Market research company Euromonitor International’s white paper “Sustainability and the New Normal for Natural Resources” has revealed that reliable access to natural resources is of critical importance to governments, businesses and consumers.

According to the whitepaper, in 2015, the World Economic Forum mentioned water crisis as the number one long-term global threat.

Still underestimated by many businesses, water risk is a very serious and complex issue which threatens wildlife, human access to clean water and continuation of business through shortage, flooding and pollution.

A well-managed water strategy, conversely, can help build a resilient and innovative business and a strong ethical brand image.

“Water stress and poor water stewardship can have a sizeable impact on profit and a huge impact on businesses’ reputation and operations.

The most obviously affected sector is the food and drinks industry, where water is a key input.

But many other sectors are also at risk, including apparel, energy and beauty and personal care,” says Sarah Boumphrey, Global Lead of Economies and Consumers at Euromonitor International.

The whitepaper also reveals that a large amount of packaged food companies’ growth is increasingly reliant on water-stressed regions with India having the largest area harvested for cereals in 2015.

It also mentioned that soft drinks and beer record the highest absolute volume of water consumption and are highly vulnerable to water risk.

The prediction is that by 2020, 50 per cent of the global laundry detergents market by volume will be accounted for, by water-stressed countries such as China, India, Indonesia, Mexico, South Africa and the US.

Have we finally entered the age of the Chato?

Potato has long been in the staple diet for the Australian diet. However, with rising global consumerism and increasing concerns over food security, the market looks to be turning towards alternative and more sustainable food sources.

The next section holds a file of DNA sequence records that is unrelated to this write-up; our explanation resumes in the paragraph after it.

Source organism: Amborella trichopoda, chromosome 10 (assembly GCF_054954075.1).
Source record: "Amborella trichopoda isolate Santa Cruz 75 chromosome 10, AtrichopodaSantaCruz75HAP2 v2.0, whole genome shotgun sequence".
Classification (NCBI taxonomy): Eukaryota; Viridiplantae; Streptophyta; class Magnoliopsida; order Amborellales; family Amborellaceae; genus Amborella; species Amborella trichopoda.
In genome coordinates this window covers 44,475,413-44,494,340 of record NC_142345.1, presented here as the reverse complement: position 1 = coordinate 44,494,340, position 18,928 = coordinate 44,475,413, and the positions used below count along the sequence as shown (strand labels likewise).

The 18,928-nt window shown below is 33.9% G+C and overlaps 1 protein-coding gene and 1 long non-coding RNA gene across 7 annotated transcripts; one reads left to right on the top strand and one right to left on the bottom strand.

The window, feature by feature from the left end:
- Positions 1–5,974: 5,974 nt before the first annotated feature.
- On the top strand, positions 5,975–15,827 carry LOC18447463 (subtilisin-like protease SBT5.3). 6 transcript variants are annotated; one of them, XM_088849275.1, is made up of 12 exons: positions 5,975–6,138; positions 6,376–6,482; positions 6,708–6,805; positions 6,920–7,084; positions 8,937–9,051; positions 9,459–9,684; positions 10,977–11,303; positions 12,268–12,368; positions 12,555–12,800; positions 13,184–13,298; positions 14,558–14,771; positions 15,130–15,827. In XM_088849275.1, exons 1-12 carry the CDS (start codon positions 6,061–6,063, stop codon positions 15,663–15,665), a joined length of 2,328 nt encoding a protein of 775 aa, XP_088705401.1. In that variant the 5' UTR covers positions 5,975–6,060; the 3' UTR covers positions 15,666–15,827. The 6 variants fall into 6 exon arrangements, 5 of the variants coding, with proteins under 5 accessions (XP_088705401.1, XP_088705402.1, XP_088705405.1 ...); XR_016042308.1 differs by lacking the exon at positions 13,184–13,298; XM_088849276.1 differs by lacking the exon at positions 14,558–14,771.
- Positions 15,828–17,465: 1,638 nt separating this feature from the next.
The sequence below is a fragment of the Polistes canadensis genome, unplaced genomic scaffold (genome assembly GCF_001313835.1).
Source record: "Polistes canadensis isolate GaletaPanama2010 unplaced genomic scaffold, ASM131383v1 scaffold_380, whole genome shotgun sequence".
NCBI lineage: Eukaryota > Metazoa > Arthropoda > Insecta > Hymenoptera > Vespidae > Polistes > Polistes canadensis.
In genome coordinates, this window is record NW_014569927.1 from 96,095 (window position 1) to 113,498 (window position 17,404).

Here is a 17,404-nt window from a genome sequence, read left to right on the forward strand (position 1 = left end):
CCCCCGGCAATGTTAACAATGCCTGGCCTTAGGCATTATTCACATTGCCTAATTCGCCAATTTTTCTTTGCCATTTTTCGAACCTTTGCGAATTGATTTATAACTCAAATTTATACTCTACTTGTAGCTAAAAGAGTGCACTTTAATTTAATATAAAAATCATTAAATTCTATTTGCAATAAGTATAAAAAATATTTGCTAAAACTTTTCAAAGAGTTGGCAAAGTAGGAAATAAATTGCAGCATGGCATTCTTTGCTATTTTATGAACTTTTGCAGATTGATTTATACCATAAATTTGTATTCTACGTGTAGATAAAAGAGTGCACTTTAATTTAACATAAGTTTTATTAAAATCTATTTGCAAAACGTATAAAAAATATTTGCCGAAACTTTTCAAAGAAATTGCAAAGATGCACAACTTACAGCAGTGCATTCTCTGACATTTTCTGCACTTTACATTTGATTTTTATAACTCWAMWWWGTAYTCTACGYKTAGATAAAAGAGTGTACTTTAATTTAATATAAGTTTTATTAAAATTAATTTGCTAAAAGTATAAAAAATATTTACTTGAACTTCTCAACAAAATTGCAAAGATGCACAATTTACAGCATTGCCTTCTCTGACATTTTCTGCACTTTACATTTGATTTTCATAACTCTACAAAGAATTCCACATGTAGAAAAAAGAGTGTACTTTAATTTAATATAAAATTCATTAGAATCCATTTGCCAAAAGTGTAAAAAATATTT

Australian inventor Andrew Dyhin from PotatoMagic in Melbourne has claimed to have achieved a breakthrough to save wasted potatoes.

In 12 years of what he has coined as “intense research”, Dyhin has developed what he has coined the “chato” that looks like a block of cheese, melts like cheese but all potato. Furthermore, according to Mr Dyhin, the potatoes are peeled and processed with no added ingredients making it a reportedly eco friendly process.

The “chato” can be melted or sliced like a cheese, cut into cubes and served as a salad, or mixed with water and additional ingredients to make any consistency of liquid including dips, aoli and custard.

With over roughly 75000 tonnes of potatoes wasted annually in Australia, Dyhin sees an opportunity to push the “chato” product into a commercialisation phase and attract investors with a target to set up a pilot production plant within a year.

“Food security is a very important issue and we need to look at products that have more yield per hectare, like potatoes.”

“And also how we use that yield. Something like 25 per cent of all potato that is grown doesn’t make it to the plate, mostly because it’s not pretty enough for the shelves,”  Dyhin said.